by Mary Goljenboom
When we want a cup or a package of tea, we can choose from varieties that come from all over the world, like white tea from China—once served to the emperor—or kukicha green tea from Japan. Tea buyers shop throughout the world for the flavors and fragrances that will entice and satisfy customers.
Like her modern counterparts, Susan A. King searched abroad for high-quality, distinctive tea when she and Ellen Louise Demorest went into the business. In 1870, King took the very unusual step of traveling unescorted to Japan and China.
The pair brewed a plan to import tea from Asia and sell it wholesale to female-operated shops around the country. The name of their business, the Woman’s Tea Company, was literal: Demorest served as president, and King served as treasurer. All the stockholders and directors were female. The company had $500,000 in capital, an enormous sum. Both King and Demorest had made fortunes in other industries; this venture was a way for them to help other women gain financial security and the independence that accompanies it.
King and Demorest were well-known names in New York which allowed the plan to coalesce quickly. Demorest and her husband ran one of the top fashion businesses. Her tissue-paper patterns, used by home sewers, sold in shops across the country and in the Demorests’ own emporium in New York City. They also published a magazine, Demorest’s Monthly Magazine and Mme. Demorest’s Mirror of Fashions. Their nationwide connections with merchants and shopkeepers, as well as ads and articles in the magazine, were great resources for introducing and promoting the company and its tea to customers and vendors.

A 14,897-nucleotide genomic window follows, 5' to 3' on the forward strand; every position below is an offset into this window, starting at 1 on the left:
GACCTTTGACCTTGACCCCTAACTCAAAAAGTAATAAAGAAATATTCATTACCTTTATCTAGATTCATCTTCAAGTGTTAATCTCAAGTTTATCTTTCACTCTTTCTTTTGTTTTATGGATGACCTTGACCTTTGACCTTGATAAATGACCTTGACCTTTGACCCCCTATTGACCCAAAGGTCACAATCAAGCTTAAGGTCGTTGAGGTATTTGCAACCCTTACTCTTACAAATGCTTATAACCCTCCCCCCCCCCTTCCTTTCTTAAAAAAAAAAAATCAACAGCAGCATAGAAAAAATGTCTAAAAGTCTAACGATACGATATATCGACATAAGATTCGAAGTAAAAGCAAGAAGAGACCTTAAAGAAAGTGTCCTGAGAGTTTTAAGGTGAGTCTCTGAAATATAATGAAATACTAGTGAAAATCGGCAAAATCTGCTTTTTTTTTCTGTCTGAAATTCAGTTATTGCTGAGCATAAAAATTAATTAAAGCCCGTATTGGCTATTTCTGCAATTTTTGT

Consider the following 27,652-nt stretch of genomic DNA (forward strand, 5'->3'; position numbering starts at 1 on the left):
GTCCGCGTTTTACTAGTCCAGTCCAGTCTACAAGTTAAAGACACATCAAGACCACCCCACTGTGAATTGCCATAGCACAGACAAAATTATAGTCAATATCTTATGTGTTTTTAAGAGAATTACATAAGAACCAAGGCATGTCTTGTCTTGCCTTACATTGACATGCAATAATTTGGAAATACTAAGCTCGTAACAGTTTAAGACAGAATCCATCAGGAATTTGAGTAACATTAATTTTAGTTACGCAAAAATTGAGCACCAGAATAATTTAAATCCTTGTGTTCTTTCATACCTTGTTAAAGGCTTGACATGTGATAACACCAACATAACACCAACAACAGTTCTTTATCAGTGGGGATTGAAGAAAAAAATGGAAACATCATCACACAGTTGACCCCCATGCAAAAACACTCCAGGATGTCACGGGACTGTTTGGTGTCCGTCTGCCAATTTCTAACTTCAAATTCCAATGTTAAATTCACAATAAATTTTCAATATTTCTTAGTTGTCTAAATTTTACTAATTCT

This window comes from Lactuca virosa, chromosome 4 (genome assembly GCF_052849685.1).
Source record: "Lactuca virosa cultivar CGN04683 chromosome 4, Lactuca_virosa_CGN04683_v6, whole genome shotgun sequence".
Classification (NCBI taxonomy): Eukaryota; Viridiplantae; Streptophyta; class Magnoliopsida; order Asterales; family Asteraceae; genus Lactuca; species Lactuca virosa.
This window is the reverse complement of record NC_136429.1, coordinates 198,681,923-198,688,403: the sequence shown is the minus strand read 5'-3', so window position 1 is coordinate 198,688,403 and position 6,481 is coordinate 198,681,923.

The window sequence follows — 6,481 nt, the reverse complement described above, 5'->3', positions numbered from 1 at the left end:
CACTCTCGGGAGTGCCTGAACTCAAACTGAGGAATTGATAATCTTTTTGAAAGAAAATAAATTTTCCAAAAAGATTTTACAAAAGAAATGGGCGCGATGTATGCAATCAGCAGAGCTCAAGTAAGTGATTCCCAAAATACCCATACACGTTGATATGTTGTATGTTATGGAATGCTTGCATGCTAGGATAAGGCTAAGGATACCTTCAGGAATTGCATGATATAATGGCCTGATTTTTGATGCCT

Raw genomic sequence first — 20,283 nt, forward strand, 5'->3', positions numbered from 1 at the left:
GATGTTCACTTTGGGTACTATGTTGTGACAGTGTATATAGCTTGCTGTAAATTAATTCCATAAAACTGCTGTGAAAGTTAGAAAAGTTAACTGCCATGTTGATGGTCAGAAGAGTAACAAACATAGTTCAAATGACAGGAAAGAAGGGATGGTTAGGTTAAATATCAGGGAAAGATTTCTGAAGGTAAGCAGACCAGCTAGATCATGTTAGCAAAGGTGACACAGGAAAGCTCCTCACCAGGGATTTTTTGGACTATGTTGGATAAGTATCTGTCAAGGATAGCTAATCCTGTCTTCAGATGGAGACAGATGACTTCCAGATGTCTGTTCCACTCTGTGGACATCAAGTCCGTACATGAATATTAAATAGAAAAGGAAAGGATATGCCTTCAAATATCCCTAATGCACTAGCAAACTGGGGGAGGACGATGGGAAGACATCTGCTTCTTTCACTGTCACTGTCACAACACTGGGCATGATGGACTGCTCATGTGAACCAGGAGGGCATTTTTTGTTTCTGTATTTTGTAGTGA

Susan King was a successful New York City real estate investor. She was a woman skilled in negotiation and finance—which she would need in the import business. For expert advice on shipping, King, no doubt, turned to her brother-in-law, a sea captain named Frederick Gorham.
In the middle of 1870, just as newspapers were publishing the first accounts of the Woman’s Tea Company, King’s plans were well underway. She secured letters of introduction and credit from New York banking and merchant companies to their overseas offices. She then crossed the country to San Francisco, arriving in July. There she did the bulk of her banking, obtaining letters of credit from the Bank of California to the Oriental Bank Corporation, Asia’s dominant financial institution. On August 1, 1870, fifty-three year old Susan King departed on the steamship Great Republic for Yokohama, Japan.
Arriving about three weeks later, she set to work. She met exporters headquartered in the port and sampled teas. She met with the American ambassador as well as Sir Harry Smith Parkes, the British ambassador, who had long experience in the region. “The English Ambassador said it wouldn’t be safe for me to go out in the country, and wanted me to take an escort. But I said what would anybody want with an old woman like me?” King told a correspondent for the Boston Post. Against Parkes’ advice, King hired locals to take her into the countryside to visit growers and sample their teas—she wanted to make an informed decision about the product that her company would sell. King then sailed to China and, again, hired natives to take her to growers. She later told reporters that she’d been farther into China’s interior than any other Westerners, including missionaries.